Most new parents go through a roller coaster of emotions after finding out that they’re pregnant. Joy, excitement, and happiness are usually the first emotions to hit. But then reality sets in. Anxiety and fear of the unknown start to creep in. Will my baby be healthy? How painful will labor be? Will I be a good parent?
Rest assured you’re not the only one grappling with new-parent fears. All of these questions are valid. Although you probably won’t know the answer to many of them until the time comes, here are some tips to help you get through some of the most common fears.
1- Will my baby be healthy?
This is probably the biggest anxiety most new parents have. Above anything else, having a healthy baby that’s delivered safely is paramount to everything else. Although it’s impossible to predict exactly what will happen, there are some steps you can take to give you and your baby the best chance of having a safe and successful pregnancy:
- Once you find out that you’re pregnant, arrange a doctor’s appointment as soon as possible. This is important for a number of reasons. Your doctor will be able to take a medical history from you and determine if you’re a high-risk pregnancy or not. They’ll also be able to get basic blood tests done, measure your blood pressure, and possibly stop any current medications that you might be taking.
- If you’ve just found out that you are pregnant, start your pregnancy supplements (with folic acid) right away. The best time to take folic acid is a few weeks before you become pregnant but the second best time is immediately after finding out that you’re pregnant.
- Consider attending prenatal classes. These are excellent sources of information. You’ll be able to ask the experts all your burning questions about pregnancy and find out useful tips and information. It’s also a great way to help get your partner involved.
2- How painful will labor be?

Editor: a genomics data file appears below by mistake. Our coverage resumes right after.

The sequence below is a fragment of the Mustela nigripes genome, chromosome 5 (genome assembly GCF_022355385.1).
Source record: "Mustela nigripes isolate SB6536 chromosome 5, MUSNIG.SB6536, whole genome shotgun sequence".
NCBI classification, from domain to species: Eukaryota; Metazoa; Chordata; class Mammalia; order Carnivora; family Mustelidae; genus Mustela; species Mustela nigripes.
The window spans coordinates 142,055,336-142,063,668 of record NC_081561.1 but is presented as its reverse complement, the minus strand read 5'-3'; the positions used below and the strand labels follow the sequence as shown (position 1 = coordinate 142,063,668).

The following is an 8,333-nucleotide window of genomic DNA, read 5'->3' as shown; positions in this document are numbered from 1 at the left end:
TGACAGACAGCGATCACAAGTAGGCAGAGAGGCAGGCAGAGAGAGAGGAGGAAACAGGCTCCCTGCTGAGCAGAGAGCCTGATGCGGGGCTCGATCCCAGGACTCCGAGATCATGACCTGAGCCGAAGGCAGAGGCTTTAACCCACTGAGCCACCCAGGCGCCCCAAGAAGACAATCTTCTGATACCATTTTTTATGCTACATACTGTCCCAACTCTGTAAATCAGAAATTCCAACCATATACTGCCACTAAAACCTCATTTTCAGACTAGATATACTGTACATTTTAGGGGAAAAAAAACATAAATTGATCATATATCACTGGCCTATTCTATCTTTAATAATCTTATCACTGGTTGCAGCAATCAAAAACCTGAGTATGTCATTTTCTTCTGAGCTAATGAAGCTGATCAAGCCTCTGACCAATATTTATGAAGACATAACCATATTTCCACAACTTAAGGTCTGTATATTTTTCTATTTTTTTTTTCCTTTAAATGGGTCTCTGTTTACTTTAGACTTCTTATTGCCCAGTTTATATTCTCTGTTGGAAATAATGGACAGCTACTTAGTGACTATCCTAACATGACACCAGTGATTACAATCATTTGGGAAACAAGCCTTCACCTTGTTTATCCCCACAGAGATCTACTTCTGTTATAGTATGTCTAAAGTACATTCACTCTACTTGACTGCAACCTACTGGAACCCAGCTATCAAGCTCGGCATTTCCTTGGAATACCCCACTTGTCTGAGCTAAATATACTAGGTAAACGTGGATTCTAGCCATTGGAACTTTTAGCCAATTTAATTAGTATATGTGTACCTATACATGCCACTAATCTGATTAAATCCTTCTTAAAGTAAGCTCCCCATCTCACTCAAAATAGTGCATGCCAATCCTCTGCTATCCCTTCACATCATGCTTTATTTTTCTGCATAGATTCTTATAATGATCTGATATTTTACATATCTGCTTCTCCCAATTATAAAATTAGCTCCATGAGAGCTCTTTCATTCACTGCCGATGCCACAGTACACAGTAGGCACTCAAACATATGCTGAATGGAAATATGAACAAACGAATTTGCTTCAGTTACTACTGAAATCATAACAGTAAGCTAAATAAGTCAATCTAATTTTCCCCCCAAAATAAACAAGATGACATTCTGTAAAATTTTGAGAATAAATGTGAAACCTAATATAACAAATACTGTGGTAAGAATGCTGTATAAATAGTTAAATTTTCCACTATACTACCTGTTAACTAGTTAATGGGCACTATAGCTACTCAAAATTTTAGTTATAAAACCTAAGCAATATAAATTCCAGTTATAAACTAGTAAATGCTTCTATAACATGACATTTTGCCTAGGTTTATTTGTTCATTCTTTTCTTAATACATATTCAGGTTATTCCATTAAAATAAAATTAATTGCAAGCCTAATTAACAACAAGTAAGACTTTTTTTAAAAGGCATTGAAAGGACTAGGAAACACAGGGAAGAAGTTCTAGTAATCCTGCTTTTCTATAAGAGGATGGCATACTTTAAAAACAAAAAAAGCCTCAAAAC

This is probably the most frequently asked question that most first-time mothers have. Modern medicine has come a long way in terms of pain relief options during pregnancy. Depending on your own personal circumstances and preferences, you’ll be given pain relief options. Everything from an epidural to laughing gas (nitrous oxide).
Prenatal classes like those mentioned above are also a great source of information on how to deal with pain during pregnancy. They educate new moms on breathing techniques, pain management, and natural births.
As a last resort, if you still have concerns about pain relief during pregnancy, speak to your doctor, midwife, or visit the hospital you plan to have your delivery and talk to a member of the labor staff. They should be able to talk you through any issues and set out a birthing plan that includes a personal pain management plan.
3- Will I be able to lose my pregnancy weight gain?
Yes. That’s the short answer. It probably won’t be easy but it’s a goal that is very achievable. Keep the following ideas in mind when trying to lose pregnancy weight
- Do not rush into it. The first 2-3 months following labor will see your body go through a large number of changes. Rushing into exercise prematurely may do you more harm than good. Remember, it’s not a sprint, it’s a marathon.
- Set reasonable expectations. It may seem like Hollywood moms and celebrities shed all their pregnancy weight in just a few weeks. But that’s not a reasonable expectation. Most women take anywhere from 6 – 9 months to lose their pregnancy weight so don’t get disheartened if you haven’t got back to your pre-pregnancy weight as quickly as you would like. Be patient with yourself.
4- Will I be able to breastfeed?
The choice of whether to breastfeed or not is a personal one that all women make for themselves. However, most doctors strongly recommend that women breastfeed whenever possible because breast milk is by far the best nutrition for your baby. With that said, it’s pretty rare for a woman to be physically unable to breastfeed. But getting it right can be a little tricky. Consider using a lactation consultant after delivery to help you and baby learn, and to head off any problems—the earlier, the better.
Unfortunately, babies don’t come with instruction manuals so there’s a steep learning curve that comes with being a new parent. But don’t be afraid to reach out for help if you need it. Your parents, friends, and family are usually going to be the best sources of support during the first few months of being a new parent.